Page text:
90% of all IDPs in the Middle East and north Africa are living in Iraq and Syria
A record-breaking 38 million people have been displaced within their own country by conflict or violence. This is the equivalent of the total populations of London, New York and Beijing combined.
“These are the worst figures for forced displacement in a generation, signalling our complete failure to protect innocent civilians” said Secretary General Jan Egeland.
The Internal Displacement Monitoring Centre (IDMC), part of NRC, launched its Global Overview 2015: People internally displaced by conflict and violence at the United Nations in Geneva. With internal displacement figures reaching a record high for the third year in a row, the report also documents that 11 million people were newly displaced by violent events throughout 2014.
“Global diplomats, UN resolutions, peace talks and ceasefire agreements have lost the battle against ruthless armed militiamen who are driven by political or religious interests rather than human imperatives,” said Egeland. “This report should be a tremendous wake-up call. We must break this trend where millions of men, women and children are becoming trapped in conflict zones around the world.”
Volker Türk, UNHCR’s Assistant High Commissioner for Protection, said that the staggering number of internally displaced people because of conflict and violence is a harbinger of movements to come. “We know that more and more internally displaced have been forced to move within their country multiple times. The longer a conflict lasts, the more insecure they feel and when hopelessness sets in, many will cross borders and become refugees,” he said.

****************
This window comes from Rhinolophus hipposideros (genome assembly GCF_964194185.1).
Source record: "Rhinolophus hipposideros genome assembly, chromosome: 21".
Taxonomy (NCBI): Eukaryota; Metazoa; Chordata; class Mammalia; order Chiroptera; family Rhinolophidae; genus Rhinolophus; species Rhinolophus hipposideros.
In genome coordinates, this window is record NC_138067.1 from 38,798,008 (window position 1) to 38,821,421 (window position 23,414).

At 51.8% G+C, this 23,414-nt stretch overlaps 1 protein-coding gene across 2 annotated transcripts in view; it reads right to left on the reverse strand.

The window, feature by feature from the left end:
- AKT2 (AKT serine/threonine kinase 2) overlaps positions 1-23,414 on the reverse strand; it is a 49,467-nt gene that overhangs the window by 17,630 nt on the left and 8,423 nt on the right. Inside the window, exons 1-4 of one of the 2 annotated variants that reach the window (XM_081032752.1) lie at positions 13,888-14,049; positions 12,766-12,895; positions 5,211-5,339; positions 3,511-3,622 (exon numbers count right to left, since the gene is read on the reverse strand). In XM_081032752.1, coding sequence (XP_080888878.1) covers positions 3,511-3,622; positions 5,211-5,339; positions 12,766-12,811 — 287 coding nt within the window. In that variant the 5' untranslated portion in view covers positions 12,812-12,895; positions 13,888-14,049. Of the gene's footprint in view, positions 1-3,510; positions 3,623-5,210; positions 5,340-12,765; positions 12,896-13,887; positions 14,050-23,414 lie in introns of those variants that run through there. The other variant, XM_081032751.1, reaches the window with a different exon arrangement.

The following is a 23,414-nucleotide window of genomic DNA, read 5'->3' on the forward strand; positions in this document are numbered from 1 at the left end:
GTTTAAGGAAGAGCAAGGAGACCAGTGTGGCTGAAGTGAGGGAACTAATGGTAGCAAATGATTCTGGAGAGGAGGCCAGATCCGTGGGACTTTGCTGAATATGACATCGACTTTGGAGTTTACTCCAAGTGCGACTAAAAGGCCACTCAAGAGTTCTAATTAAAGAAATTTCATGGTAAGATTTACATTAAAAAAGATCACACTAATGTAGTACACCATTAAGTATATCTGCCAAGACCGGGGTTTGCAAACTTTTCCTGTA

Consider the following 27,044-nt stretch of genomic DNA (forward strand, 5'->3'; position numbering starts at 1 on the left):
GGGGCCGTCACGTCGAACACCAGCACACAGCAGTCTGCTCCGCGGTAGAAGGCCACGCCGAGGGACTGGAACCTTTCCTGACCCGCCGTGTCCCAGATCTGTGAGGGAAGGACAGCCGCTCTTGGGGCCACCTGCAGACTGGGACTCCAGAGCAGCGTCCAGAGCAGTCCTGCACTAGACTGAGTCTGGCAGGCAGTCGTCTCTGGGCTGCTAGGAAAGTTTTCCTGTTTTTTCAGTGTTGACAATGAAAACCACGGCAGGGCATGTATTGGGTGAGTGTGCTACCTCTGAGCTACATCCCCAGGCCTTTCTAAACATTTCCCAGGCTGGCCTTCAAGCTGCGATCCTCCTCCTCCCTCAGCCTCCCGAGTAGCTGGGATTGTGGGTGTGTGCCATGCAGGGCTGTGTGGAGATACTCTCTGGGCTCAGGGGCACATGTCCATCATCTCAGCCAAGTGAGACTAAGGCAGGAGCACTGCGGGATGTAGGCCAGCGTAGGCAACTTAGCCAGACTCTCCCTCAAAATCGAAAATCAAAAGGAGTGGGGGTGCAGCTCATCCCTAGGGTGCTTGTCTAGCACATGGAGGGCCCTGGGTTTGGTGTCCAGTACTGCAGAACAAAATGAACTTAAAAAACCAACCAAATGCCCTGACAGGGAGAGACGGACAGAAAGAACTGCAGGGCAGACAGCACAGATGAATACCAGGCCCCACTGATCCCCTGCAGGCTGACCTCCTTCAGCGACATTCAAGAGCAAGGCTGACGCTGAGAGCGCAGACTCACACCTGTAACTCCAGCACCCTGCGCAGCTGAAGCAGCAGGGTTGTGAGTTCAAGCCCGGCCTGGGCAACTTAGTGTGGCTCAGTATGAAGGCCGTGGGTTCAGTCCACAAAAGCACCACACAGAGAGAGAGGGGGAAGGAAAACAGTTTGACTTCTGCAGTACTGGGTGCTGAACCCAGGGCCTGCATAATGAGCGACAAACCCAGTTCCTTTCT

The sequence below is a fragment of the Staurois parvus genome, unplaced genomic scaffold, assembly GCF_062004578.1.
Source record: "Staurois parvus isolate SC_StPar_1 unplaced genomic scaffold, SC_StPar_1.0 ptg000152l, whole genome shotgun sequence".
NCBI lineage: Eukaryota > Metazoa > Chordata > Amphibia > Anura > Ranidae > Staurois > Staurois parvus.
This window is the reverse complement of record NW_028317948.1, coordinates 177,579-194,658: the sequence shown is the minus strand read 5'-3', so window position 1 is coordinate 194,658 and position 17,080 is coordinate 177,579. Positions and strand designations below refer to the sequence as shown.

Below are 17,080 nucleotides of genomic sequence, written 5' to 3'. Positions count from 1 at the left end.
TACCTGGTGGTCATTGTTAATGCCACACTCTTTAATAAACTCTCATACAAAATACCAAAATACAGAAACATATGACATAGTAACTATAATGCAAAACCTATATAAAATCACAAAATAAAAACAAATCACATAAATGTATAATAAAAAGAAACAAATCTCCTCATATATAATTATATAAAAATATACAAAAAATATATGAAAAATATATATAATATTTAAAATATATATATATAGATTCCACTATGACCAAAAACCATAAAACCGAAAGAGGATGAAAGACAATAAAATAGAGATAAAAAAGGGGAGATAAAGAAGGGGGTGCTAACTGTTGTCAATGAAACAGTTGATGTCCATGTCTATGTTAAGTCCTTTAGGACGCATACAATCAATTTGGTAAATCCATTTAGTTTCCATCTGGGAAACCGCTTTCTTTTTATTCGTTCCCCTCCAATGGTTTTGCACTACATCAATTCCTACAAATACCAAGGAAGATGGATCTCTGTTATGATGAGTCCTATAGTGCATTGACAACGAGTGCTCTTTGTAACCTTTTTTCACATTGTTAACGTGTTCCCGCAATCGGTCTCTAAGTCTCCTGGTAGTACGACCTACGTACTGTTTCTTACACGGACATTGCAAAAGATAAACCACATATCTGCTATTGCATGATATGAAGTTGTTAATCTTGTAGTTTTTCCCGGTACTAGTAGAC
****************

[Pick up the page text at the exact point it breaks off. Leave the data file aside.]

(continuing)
“And as we have seen in the recent past, for example in the Mediterranean, despair drives people to take their chances and even risk dangerous boat journeys. The obvious solution lies in an all-out effort to bring about peace in war-ravaged countries,” Mr Türk added.
The report also highlights how long-lasting, or protracted displacement, contributes to this alarmingly high global total. In 2014, there were people living in displacement for ten years or more in nearly 90% of the 60 countries and territories IDMC monitored.
“As new or renewed crises emerge in countries such as Ukraine or Iraq, new caseloads of internally displaced people join an already massive global displaced population who seem blocked from finding ways of ending their displacement” said Alfredo Zamudio, director of IDMC.
“Much of this vast population includes those who were displaced many years ago, like in Azerbaijan or Cyprus, so what we commonly see is that the very act of displacement forces an individual into a vicious cycle that becomes harder to escape from the longer they are in it” said Zamudio.
The IDMC report also describes how displacement often reveals underlying structural challenges within a country, and how it can be prolonged by a government’s deliberate politicisation of the issue or its refusal to enter into a formal resolution of a crisis.
“38 million human beings are suffering - often in horrendous conditions where they have no hope and no future—and unless we challenge ourselves to change our approach, the shockwaves of these conflicts will continue to haunt us for decades to come,” said Egeland.
Jan Egeland (born 12 September 1957) is a Norwegian politician, formerly of the Labour party. He has been the Secretary General of the Norwegian Refugee Council since August 2013. He was previously the Deputy Director ofHuman Rights Watch and the Director of Human Rights Watch Europe. Egeland formerly served as director of theNorwegian Institute of International Affairs and Under-Secretary-General of the UN. Egeland also holds a post as Professor II at the University of Stavanger.
amsi.com and agencies.